As with several of the previous topics on parenting, this is one of the suggestions given by Leanord Sax in an article, “Don’t Ask the Kids,” in First Things, October 2016. His book on parenting is The Collapse of Parenting. Though I have adopted some of his subjects, I have developed them on my own, and I take full responsibility for mistakes I may be promoting.

The Summum Bonum

Educators seem to regard self-esteem as the highest good for children. I have no quarrel with the need for self-esteem but not as the highest good nor in the manner we’ve been told to instill it. Years ago, I read a study comparing math students in America with students from a northern European country (I don’t remember the country). Although the students in America tested well below the level of the other students, the American students felt good about themselves. Level of excellence meant very little to them, and I suspect it meant little to those in the educational establishment. Feeling awesome about yourself seems to matter more than achievement.


I don’t know how closely I can make the connection, but I think and exaggerated need for recognition and approval, can probably be related to an emphasis placed on self-esteem. Social media fuels the addiction for approval and recognition as well. The result has proven disastrous for many teen girls who feel the need to display themselves inappropriately on social media only to find out that the percentage of girls who get the following they crave is miniscule.

We could also ask why do shows offering fame appeal to so many people. Maybe fame isn’t even all that great. When Elvis Presley wanted to attend the amusement park in Memphis, he had to buy out the park just to get some privacy. Fame usually results in this lack of privacy, and not only does the quiet life disappear, but fame imprisons you in your private castle.

Not Everyone Needs (or deserves) an Award

If I ever meet the person who thought of giving everyone an award so that their self-esteem would flourish, I’m not sure what I would be tempted to do. On the one hand, perhaps they truly thought it would help to provide a little recognition for some kids. On the other hand, were they truly ignorant of the unintended consequences? Did they not realize that in doing this, they slowly destroyed the need to strive for excellence? The message kids get now is just show up and be rewarded, and the end result has been to punish achievers and reward those who don’t strive.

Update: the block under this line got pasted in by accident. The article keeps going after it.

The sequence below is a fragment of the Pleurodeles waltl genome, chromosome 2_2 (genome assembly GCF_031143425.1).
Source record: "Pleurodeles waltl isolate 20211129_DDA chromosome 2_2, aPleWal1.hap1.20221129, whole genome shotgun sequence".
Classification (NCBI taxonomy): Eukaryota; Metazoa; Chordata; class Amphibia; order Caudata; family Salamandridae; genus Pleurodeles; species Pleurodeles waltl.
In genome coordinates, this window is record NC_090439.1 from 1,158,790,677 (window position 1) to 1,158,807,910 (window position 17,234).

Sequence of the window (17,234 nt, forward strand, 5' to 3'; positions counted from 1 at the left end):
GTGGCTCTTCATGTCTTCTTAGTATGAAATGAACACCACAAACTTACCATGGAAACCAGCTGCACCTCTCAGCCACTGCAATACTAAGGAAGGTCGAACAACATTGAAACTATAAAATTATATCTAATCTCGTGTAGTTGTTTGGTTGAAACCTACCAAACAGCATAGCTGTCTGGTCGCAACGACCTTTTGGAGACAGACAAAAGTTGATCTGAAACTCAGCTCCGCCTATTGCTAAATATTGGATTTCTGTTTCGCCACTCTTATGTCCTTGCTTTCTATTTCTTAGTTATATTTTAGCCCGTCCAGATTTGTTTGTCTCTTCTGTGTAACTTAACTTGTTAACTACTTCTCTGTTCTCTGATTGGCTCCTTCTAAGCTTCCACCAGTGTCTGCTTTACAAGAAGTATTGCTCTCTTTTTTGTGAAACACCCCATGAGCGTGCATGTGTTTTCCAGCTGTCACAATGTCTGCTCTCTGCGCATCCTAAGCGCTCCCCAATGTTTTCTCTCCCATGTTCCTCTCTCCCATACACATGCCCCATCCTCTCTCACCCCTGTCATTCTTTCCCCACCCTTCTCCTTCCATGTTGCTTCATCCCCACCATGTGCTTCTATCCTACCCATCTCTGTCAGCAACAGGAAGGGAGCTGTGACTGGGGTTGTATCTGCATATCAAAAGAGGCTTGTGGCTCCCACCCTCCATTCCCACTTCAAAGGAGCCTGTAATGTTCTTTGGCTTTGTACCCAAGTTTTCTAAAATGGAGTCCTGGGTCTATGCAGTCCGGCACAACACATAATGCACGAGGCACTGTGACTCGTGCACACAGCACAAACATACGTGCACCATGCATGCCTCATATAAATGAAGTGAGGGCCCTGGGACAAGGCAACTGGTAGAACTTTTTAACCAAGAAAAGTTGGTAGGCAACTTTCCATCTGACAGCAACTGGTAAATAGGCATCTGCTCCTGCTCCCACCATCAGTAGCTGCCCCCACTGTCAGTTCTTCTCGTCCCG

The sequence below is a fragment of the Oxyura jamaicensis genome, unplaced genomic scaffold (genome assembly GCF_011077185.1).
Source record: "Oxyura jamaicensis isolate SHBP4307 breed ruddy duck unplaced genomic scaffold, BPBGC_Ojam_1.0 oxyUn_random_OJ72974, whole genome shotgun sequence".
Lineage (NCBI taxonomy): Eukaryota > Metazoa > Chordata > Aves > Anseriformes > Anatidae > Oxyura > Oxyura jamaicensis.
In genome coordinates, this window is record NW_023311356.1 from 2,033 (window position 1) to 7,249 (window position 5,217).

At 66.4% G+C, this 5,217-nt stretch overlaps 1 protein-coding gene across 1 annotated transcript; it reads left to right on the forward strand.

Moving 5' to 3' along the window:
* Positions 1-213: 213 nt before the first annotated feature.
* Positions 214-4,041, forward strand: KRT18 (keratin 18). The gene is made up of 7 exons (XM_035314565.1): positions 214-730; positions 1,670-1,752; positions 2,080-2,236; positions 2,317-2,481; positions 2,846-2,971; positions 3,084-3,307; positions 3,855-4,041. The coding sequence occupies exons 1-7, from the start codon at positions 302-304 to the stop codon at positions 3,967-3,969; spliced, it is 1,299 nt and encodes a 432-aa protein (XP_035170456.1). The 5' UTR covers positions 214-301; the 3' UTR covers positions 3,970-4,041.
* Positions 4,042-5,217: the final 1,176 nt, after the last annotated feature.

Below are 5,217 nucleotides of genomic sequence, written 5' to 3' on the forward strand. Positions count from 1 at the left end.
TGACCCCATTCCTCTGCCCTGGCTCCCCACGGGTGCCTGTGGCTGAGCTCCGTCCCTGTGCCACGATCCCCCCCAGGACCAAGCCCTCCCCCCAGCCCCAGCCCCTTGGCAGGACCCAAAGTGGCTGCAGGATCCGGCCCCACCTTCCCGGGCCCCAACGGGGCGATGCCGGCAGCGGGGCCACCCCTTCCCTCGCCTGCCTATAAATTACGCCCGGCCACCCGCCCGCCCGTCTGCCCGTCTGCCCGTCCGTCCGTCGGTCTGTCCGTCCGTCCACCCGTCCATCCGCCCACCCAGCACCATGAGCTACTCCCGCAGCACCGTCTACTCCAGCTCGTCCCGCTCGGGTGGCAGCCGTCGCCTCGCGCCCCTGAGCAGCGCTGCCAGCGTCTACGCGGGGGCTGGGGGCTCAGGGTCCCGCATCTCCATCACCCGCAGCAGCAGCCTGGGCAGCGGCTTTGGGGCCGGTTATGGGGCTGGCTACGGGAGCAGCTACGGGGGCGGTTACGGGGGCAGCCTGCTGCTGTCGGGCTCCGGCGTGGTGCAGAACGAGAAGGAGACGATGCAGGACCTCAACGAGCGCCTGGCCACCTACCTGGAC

In the work environment that I’ve seen, striving for excellence is no longer the goal. It certainly isn’t a requirement. The standard has become a simple matter of showing up and expecting great things to happen to a career, or worse, demanding that promotions come with a minimum of effort. After all, we think, don’t we deserve it? We’ve been given undeserved accolades all this time, and we think the world should just hand them to us.

Humility Before Awesomeness

I suggest a return to teaching the virtue of humility, the virtue of not exaggerating one’s sense of importance. Humility doesn’t destroy one’s self-esteem, rather it keeps people from being haughty and helps them recognize that they aren’t as great as they might think. The effect isn’t meant to make people doormats. A humble person accepts criticism because they recognize improvements can always be made. Humble people know they always have room to improve themselves, and they find out that self-esteem comes when they actually achieve something or overcome an obstacle.

Giving positive feedback for genuine effort is not the same as giving undeserved recognition. People who are constantly told how great they are get no legitimate sense of their weaknesses or, more importantly, how to overcome them. Society can tell kids they can be anything they want to be, but reality hits home when they realize they might never swim like Michael Phelps or sing like John Legend. We sell them frustration until they realize they aren’t as awesome as some people have told them.

What Parents Can Do

Teach your children they don’t have to brag; tell them to let their achievements speak for them and let their praise come from others. Praise them when they do good things, especially when they overcome a difficult problem. Don’t remove every obstacle; they will develop self-esteem when they figure out how to overcome it. Achievement is the best builder of self-esteem. One of life’s greatest paradoxes is that humility opens doors but pride comes before a fall.

© 2024 Robert T. Weber, Words Done Right LLC and The Lazarus Chronicles

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